Penn State study revealing how deer react to hunters
Julie-Anna Buckley, 17, of Export got her first deer in short order. She took her hunting safety course Oct. 26, then bagged her first buck near home Nov. 1. The senior at Pennsylvania Virtual Charter School took the deer with her crossbow. Submitted
Deer “know” when hunting season starts and react accordingly, disappearing into nooks and crannies of the landscape where they become almost invisible.
Every hunter has heard that tale. It turns out there's truth to it.
Researchers from Penn State's College of Agricultural Sciences are entering Year 2 of a five-year deer and forest study. It's being carried out on four sites, each measuring 25 to 40 square miles, in Bald Eagle, Rothrock and Susquehannock state forests.
The study has several goals, including:
• Examining deer impacts on forest health and the effectiveness of the measures to monitor it.
• Determining how hunters use the deer management assistance program and how they react to changes in the deer population.
But something else is proving interesting.
As part of their work, researchers have put collars on deer — including bucks that have survived two hunting seasons — and tracked their movements. GPS collars transmit data about deer locations. That occurs every five to six hours in winter, spring and summer and every three hours during archery season. It increases to every 20 minutes during the two-week firearms gun season.
Information collected thus far shows deer react — and not in a small way — to the orange army of hunters nearly 800,000 strong each gun season.
“Their behaviors in archery season, there's nothing to suggest these deer are being impacted by the hunting that's going on to any great extent,” said Duane Diefenbach, leader of the Pennsylvania Cooperative Fish and Wildlife Research Unit, and one of the study's leaders. “But once the rifle season begins, we see some pretty dramatic differences. Some of these bucks will leave their home range and go places we've never seen them in the previous 10 months. It's pretty amazing.”
Equally so is how sensitive those collared whitetails are to pressure, Diefenbach said. They change their patterns almost immediately on the Sunday before the opening day of deer season — when hunters enter the woods to check on their stands, make a last scouting trip or burn off the energy of anticipation — and then go back to their normal routine within a day of the season ending, he said.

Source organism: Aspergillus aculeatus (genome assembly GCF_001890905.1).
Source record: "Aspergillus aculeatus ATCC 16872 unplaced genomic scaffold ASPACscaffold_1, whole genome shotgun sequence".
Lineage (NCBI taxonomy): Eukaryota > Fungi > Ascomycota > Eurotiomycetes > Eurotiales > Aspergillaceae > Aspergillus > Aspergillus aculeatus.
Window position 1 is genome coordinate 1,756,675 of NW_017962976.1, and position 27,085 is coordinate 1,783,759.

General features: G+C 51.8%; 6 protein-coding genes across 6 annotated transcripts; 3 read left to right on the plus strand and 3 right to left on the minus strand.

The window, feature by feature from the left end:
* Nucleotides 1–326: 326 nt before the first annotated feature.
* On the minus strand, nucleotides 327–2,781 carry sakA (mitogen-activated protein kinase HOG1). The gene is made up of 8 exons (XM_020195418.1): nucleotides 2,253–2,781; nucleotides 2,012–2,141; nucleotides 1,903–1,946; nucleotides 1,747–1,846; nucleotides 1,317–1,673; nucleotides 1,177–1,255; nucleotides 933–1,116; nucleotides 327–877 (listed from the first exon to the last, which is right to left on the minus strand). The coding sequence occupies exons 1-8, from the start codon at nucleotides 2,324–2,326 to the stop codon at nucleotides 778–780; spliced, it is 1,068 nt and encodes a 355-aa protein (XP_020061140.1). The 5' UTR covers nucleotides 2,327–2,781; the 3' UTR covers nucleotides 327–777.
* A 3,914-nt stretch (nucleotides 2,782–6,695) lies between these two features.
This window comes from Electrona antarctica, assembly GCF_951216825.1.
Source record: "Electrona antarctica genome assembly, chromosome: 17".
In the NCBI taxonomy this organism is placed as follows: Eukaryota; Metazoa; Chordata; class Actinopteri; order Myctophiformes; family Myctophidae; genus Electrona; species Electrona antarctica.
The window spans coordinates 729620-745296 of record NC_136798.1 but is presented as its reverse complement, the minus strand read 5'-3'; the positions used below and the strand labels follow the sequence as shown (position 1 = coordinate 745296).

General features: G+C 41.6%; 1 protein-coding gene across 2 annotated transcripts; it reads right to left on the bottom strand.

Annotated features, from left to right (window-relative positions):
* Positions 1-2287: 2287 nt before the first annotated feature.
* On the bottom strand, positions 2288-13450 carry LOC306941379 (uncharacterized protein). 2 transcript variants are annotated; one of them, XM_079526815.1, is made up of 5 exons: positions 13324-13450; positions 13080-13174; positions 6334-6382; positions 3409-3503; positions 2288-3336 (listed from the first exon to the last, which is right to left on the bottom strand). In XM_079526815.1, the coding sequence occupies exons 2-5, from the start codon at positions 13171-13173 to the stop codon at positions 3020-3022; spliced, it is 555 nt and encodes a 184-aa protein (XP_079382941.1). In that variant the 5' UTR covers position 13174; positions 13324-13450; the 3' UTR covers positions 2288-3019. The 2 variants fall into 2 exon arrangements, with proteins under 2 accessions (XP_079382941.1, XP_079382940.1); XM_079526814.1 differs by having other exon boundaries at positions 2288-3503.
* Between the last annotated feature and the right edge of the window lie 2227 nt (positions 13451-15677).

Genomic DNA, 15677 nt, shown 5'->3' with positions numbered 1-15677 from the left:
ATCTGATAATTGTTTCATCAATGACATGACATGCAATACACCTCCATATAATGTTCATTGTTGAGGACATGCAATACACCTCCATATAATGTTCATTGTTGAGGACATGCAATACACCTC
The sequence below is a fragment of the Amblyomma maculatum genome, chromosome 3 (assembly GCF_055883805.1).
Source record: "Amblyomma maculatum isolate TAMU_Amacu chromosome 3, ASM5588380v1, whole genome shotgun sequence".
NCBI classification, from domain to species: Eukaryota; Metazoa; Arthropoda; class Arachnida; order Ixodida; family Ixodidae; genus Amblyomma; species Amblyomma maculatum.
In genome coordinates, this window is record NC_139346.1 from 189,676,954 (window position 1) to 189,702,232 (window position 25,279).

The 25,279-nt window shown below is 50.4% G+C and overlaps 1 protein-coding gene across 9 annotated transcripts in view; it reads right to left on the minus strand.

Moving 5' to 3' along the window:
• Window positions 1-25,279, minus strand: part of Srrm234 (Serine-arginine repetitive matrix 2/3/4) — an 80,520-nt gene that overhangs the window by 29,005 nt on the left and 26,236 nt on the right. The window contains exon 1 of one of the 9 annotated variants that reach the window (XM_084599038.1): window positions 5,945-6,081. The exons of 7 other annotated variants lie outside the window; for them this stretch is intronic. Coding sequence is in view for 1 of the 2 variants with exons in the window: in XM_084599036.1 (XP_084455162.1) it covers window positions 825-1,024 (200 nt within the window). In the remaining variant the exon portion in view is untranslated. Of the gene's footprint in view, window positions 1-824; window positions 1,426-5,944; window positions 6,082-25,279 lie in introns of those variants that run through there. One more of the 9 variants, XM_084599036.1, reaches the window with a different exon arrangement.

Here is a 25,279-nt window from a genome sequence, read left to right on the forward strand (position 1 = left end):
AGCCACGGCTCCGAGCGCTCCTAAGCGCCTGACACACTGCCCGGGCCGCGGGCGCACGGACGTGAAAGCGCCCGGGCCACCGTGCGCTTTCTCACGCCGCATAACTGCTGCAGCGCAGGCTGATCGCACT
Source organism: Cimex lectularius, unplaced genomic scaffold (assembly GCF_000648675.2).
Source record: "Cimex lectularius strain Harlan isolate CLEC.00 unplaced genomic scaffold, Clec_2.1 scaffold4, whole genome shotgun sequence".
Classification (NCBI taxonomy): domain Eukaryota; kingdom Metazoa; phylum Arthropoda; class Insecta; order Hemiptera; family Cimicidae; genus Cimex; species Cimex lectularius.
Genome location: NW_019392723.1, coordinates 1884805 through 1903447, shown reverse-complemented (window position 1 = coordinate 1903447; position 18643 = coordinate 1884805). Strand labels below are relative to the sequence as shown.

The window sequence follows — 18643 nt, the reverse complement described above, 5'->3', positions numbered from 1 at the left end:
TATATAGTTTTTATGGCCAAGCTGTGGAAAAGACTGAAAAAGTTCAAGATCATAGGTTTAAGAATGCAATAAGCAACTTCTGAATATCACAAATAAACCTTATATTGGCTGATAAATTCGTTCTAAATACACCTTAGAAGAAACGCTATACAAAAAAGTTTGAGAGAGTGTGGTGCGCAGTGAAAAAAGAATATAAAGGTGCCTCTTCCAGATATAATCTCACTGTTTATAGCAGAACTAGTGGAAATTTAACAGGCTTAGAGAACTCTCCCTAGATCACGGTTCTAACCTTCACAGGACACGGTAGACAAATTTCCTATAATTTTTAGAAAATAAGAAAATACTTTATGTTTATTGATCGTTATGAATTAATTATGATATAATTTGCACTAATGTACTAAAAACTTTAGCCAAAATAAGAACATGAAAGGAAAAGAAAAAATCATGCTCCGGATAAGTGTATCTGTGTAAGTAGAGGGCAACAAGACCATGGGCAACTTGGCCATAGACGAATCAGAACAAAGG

“It's like flipping a switch,” Diefenbach said.
And where do all those savvy bucks and does go?
Wherever hunters can't, don't or won't, said Chris Rosenberry, head of the deer and elk section for the Pennsylvania Game Commission and a biologist involved in the study.
He cited the example of one savvy buck. It climbed about 400 feet higher in elevation once hunting season started than it had before and moved further into the woods, so it was about 1,000 yards from the nearest road.
That kind of reaction was typical of deer that survived the season, he said.
“These animals were in areas that are not readily accessible. They went beyond where the hunters were,” Rosenberry said.
It's not true that they become largely nocturnal, Diefenbach said. That commonly held notion appears to be “a lot of bunk,” he said.
Rather, Rosenberry said, deer retreat to places hunters aren't.
“Every one of these animals, if they survive two hunting seasons, have places that either no one goes or that are just so thick. Unless you did a drive, they're just going to walk circles around you,” he said.
Diefenbach said he hopes to send people to walk the ground where these deer hide to see what those spots look like.
In the meantime, the deer are making good use of them. Hunters killed only about 10 percent of collared does and 20 to 25 percent of collared bucks in Year 1 of the study, Diefenbach said.
That so many deer survived is not surprising, at least when it comes to does, Rosenberry said. Multiple studies have shown 85 to 90 percent of does survive hunting season no matter how long the season.
The low buck harvest rate was a little more unexpected, he said. But, he added, as the study is revealing, perhaps they shouldn't be.
“The odds are stacked against the hunter,” Rosenberry said. “These deer are not nearly as predictable as hunters would like them to be.”
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